Chicago Bears: Hail Mary
December, 4, 2011
By Jeff Dickerson | ESPNChicago.com
Jonathan Daniel/Getty ImagesChris Conte said Dexter McCluster wasn't boxed out, which allowed him to score the TD.CHICAGO -- Chicago Bears linebacker Brian Urlacher has no regrets about the way he and safety Chris Conte tried to defend Kansas City quarterback Tyler Palko's last second Hail Mary pass at the end of the first half on Sunday.
With two seconds left on the game clock and the Chiefs facing third-and-ten from the Bears 38-yard line, Palko heaved a ball into the far right side of the end zone that Urlacher and Conte batted down right into the waiting arms of Kansas City running back Dexter McCluster for a touchdown.
It proved to be the only touchdown scored in Kansas City's 10-3 victory.
Urlacher explained after the game what Bears defenders are taught to do in that situation.
"(We did the) same thing we always do: bat it down," Urlacher said. "The guy happens to catch that one. About 100 times, first time anyone's caught one.'
"It's a good play. I was there. We knocked it down. Chris (Conte) and I both did it. I don't know if it went straight down or backwards. I guess I should've caught it or tried to. It's not what we do. I've never done that, just tried to knock it down."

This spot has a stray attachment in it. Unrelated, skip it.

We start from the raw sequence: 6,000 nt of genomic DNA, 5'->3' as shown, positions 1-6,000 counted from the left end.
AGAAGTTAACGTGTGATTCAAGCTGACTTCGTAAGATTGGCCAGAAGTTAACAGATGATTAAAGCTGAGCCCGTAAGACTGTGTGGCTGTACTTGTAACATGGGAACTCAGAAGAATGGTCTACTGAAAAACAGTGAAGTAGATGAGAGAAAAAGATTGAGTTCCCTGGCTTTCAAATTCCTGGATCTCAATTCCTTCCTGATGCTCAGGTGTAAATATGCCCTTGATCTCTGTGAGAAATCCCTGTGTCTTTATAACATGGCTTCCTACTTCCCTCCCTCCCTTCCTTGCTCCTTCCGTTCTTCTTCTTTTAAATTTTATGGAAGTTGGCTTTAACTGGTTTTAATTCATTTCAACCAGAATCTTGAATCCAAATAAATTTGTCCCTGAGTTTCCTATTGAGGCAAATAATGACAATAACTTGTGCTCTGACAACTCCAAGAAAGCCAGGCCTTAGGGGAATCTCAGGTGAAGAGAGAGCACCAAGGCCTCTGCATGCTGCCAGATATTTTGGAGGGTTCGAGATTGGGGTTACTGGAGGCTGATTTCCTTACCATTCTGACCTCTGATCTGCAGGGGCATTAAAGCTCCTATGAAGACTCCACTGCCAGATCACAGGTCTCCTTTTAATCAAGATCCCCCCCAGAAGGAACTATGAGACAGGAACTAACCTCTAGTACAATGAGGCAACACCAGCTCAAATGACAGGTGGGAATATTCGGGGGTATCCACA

The general rule in a Hail Mary scenario requires the defenders not leaping up to make a play on the ball be responsible for boxing out the other receivers in the area. When every wideout near and in the end zone are accounted for, it's supposed to eliminate the possibility of an offensive player catching a batted down ball.
"We were doing what we were supposed to do," Conte said. "We were supposed to knock the ball down and he (McCluster) didn't get boxed out. That's what happened."
At five-foot-eight, McCluster is a difficult player to box out because he runs so low to the ground. Plus, he had the added advantage of being a running back, a position defenders are less likely to account for during a Hail Mary because wideouts are almost always the intended targets.
Regardless of the reasons behind the success of the Hail Mary, it proved to be too much for the Bears to overcome.
"To be honest, once I saw how he was going to hit the ball down, I knew it was coming right to me," McCluster said. "So, I just prepared myself for it. It fell right into my lap."